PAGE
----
Years ago, the customer experience began when someone picked up the phone or walked into a store. Today, thanks to constant Internet connectivity that’s never more than an arm’s length away, the customer experience typically starts earlier and includes more touchpoints and interactions over the course of the customer journey. These smaller experiences shape the perceptions that determine whether someone will continue to buy from your company. This is why the customer experience is the number one priority for CEOs in 2017, according to Gartner.
The customer experience is especially critical in the retail and hospitality sectors, which are under pressure to deliver an omni-channel customer experience that integrates face-to-face interactions and experiences with online capabilities. The omni-channel customer experience is similar to the concept of omni-channel retail in which the customer expects a seamless, consistent shopping experience whether they shop in a store or online. Omni-channel retail makes it possible for the customer to shop how, when and where they want.
Although retail and hospitality organizations have offered online services for years, they’re now realizing that their physical branch locations are perhaps their most important competitive differentiator when it comes to delivering an exceptional customer experience. Branch locations represent an enormous opportunity to engage customers in a personal, meaningful way, but the physical branch must be integrated with other stops on the customer journey, such as the company website, mobile app and social media channels.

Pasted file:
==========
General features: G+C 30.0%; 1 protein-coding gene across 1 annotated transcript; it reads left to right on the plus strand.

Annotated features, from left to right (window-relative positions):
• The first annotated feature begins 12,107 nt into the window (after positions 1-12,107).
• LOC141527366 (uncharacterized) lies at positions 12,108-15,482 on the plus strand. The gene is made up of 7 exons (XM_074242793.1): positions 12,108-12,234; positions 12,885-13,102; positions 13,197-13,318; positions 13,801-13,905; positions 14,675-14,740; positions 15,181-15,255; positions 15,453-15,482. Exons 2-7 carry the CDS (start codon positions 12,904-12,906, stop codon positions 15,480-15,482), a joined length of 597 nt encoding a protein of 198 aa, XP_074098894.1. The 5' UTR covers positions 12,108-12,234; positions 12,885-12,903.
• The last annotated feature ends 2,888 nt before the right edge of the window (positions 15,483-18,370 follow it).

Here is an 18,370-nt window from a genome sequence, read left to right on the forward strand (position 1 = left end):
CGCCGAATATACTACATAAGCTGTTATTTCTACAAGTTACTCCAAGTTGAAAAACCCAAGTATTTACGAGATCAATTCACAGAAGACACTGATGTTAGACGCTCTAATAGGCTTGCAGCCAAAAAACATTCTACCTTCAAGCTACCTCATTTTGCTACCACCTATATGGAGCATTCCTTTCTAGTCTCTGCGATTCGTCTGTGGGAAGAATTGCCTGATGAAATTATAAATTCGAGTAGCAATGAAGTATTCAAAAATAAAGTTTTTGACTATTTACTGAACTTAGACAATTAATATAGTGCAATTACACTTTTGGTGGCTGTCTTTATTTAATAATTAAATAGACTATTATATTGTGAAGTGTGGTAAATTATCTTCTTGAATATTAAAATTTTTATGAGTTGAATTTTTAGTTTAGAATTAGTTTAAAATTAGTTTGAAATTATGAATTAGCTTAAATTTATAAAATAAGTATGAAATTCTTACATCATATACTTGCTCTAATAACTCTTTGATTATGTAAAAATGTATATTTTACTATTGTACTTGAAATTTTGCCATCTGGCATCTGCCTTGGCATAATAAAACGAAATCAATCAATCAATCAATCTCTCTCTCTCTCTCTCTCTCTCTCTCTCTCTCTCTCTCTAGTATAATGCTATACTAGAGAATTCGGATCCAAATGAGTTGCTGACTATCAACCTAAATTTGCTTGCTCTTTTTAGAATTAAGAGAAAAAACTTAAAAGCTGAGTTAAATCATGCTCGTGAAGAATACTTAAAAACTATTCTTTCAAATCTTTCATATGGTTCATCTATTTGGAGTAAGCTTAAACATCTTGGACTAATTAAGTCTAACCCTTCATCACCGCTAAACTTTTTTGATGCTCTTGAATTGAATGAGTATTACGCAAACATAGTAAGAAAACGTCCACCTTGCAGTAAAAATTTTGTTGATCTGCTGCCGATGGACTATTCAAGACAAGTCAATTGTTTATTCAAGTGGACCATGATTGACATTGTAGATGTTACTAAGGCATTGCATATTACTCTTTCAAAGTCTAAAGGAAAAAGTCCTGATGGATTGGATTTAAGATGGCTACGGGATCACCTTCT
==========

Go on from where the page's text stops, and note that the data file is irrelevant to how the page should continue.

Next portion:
In retail, an omni-channel customer experience may involve a store associate using a tablet to recommend different garments to complete an outfit or to process a mobile payment. Whether the customer makes a purchase in the store or online, the retailer can follow up by automatically texting a personalized offer to the customer.
In hospitality, home delivery service is quickly growing in popularity for restaurants and cafés. Beyond mobile payments, restaurants are using mobile to deliver time and price promises and enable table-based ordering and recommendations. Beacons allow restaurants to identify customers as they arrive and send them offers based on order history. Hotels are using mobile to increase engagement by offering recommendations and offers for spa bookings, room service and concierge service. Customers can check in and out and redeem loyalty rewards via mobile.
Increasing IT capabilities in branch locations is critical to delivering an omni-channel customer experience, even though this may seem at odds with traditional perceptions of branch IT. Historically, branch IT has been viewed as costly and difficult to manage. In some cases, cost and management difficulties have held back customer engagement initiatives.
Most retail and hospitality organizations are recognizing that the branch network is critical to customer satisfaction and loyalty. However, legacy branch IT solutions weren’t created with omni-channel in mind. In the next post, we’ll discuss how changing requirements have created complexity in branch IT, and how to manage this complexity in a world of increasing competition and razor-thin profit margins.